Internet technology changes all the time – as does the way that people use it. We are constantly playing catch up when it comes to new ways to design this or build that, but one thing that thankfully doesn't shift quite so far so often is the primary function of a website. Its design and content will (and should!) change regularly, but it will always remain at its core a marketing channel for your business and thus should be polished, easy to use and visually appealing as a minimum regardless of the nuances of technology or design.
I just want to talk...
This might seem like a super basic requirement to a lot of us but a surprising amount of businesses these days make it very difficult to simply pick up the phone and give them a call. The reasons for this might be anything from not having enough resources to deal with a high call volume or a personal preference to receive enquiries via email, but for those businesses who don't have an issue with chatting to anyone who might be interested in what they have to offer, making your phone number (or general contact details) difficult to find is like planting trees in front of your main entrance. Eventually, customers will get sick of looking and move on, so make sure that your contact details – whether its a phone number or an email address are easy to find.
Death to the stock photo
Nobody these days has employees who all wear matching tailored suits, possess model-quality smiles and all stare at the same person whilst waiting to shake their hand in a well-lit, airy board room. Generic photos like this give off the vibe of being staged and lack warmth, and can negatively impact a customer's perception of your business.
Though the amount of images like this are pervasive in the world of accessible stock photography, it really pays to take some time to search for things which don't look staged or fake. Obviously, nothing beats using your own images, but it also needs to look professional – commissioning a photographer and working on building up a bank of images is a great idea. If you can't manage that, then there are high quality photography sites out there which avoid the stock photo stereotype, such as www.pexels.com and https://unsplash.com/.
Provide clear paths to results
Think about your content, and whether those news articles on the front page of your site are really things that your potential customers care about. It might be interesting to you to talk about moving office or what your developers top 5 rock songs are this week, and while these sorts of things are probably great for clients you have already built a relationship with, new leads might just be looking for how to get in touch (see above), or how equipped you are to help them with their specific requirements.
Removing (or minimising) extra clutter from crucial areas of your website can really help focus a user journey and prevent distraction, leading them right through to where they need to be, so make sure that those roads aren't blocked.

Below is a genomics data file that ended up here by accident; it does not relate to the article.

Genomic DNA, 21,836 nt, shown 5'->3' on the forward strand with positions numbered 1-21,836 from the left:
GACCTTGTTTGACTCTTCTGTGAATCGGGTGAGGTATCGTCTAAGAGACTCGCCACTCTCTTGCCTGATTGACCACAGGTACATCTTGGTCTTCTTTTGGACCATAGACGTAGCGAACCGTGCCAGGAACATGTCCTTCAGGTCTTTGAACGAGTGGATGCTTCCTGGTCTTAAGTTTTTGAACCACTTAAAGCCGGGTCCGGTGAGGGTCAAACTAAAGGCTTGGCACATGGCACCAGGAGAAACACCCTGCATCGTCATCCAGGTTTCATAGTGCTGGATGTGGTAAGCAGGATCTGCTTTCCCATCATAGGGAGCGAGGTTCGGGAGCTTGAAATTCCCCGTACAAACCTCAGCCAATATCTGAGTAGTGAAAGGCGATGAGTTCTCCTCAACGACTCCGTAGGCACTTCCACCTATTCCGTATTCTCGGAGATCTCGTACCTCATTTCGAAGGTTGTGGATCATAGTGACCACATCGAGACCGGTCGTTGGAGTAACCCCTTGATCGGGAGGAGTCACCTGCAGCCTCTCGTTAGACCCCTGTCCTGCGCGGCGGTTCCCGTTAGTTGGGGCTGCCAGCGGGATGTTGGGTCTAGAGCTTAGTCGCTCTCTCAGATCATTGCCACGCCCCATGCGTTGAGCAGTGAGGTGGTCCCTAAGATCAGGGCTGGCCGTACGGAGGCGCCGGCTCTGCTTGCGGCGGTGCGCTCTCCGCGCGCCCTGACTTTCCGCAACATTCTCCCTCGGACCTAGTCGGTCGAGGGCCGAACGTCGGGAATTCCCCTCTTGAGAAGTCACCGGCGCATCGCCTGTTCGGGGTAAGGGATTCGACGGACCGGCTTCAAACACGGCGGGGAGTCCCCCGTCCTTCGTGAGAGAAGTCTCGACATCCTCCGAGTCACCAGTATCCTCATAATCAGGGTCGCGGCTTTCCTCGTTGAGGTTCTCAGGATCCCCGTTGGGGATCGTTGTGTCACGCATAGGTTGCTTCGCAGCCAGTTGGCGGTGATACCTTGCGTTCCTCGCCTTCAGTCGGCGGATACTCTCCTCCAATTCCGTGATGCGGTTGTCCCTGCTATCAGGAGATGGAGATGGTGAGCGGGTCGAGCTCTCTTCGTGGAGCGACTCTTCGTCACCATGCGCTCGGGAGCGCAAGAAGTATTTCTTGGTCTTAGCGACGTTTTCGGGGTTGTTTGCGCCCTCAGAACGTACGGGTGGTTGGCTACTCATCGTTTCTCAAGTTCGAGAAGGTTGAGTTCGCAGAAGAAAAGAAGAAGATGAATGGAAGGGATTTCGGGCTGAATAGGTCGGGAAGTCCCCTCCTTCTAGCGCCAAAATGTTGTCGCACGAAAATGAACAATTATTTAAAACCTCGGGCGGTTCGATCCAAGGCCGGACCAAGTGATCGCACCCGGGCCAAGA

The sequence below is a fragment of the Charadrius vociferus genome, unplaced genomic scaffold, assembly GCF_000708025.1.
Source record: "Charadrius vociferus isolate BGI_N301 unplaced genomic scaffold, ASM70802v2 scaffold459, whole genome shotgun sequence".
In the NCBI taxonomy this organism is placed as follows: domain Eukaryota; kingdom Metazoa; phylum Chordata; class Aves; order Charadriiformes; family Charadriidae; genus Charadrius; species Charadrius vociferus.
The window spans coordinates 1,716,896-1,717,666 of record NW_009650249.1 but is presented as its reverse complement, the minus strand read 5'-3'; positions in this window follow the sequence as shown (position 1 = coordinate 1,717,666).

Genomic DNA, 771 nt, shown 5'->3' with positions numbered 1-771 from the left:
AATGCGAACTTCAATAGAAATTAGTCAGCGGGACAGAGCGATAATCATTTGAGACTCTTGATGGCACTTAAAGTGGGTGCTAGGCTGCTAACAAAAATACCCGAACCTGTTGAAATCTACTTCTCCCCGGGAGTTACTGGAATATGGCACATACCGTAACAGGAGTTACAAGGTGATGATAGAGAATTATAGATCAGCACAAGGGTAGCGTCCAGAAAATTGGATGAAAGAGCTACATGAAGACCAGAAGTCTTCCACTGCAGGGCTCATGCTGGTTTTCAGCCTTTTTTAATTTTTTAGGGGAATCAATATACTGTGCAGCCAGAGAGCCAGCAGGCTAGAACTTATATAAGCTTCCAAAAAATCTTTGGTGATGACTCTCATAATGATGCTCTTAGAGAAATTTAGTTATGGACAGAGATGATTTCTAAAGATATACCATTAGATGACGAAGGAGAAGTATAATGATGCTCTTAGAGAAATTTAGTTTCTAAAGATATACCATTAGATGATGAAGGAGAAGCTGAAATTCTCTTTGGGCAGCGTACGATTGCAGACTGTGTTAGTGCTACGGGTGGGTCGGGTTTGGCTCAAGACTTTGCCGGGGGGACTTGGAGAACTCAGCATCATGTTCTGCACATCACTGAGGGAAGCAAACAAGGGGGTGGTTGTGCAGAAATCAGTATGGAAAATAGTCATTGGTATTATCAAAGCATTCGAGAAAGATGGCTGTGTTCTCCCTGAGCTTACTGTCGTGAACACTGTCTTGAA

Write for humans
Keywords are important, but not so much that your website content should end up looking like alphabet soup. Including your chosen keywords is important for your SEO, but if you use them too much and too often you'll start to sound like a broken record, and actually find that your content is less easy to read. Try and write in a voice that is appropriate for the users of your website (some businesses have this included as a part of their branding guidelines) and make sure it reads well. Going through your static content and updating it regularly – that is, reading and editing, fixing any errors or simply rewriting it from a slightly different angle will help keep it fresh, too.
Mobile is imperative
Not all designs are made equal – and in this day and age it seems that their ability to render on mobile devices is really what separates the polished from the potatoes. It's more important than ever that your design works not only for desktop but also on tablets and mobile – mobile usage is huge and people now just expect a site to work on their phone, sometimes even better than it ought to on their desktop, and Google has been penalising non mobile friendly sites for over two years.
Responsive design is something that we do as standard to ensure that we aren't building one of those aforementioned mobile potatoes, so do take the time to check and make sure that all of your site's important functions work well and smoothly for the ever-growing mobile audience.
I wish I could say that it came as a surprise when I see websites sporting some of these quite obvious factors which may in fact hurt their business. The above points are all easy to check and fix, so why not go through your own site right now and give it a quick once over?
Or let us check your website for you - your users will thank you.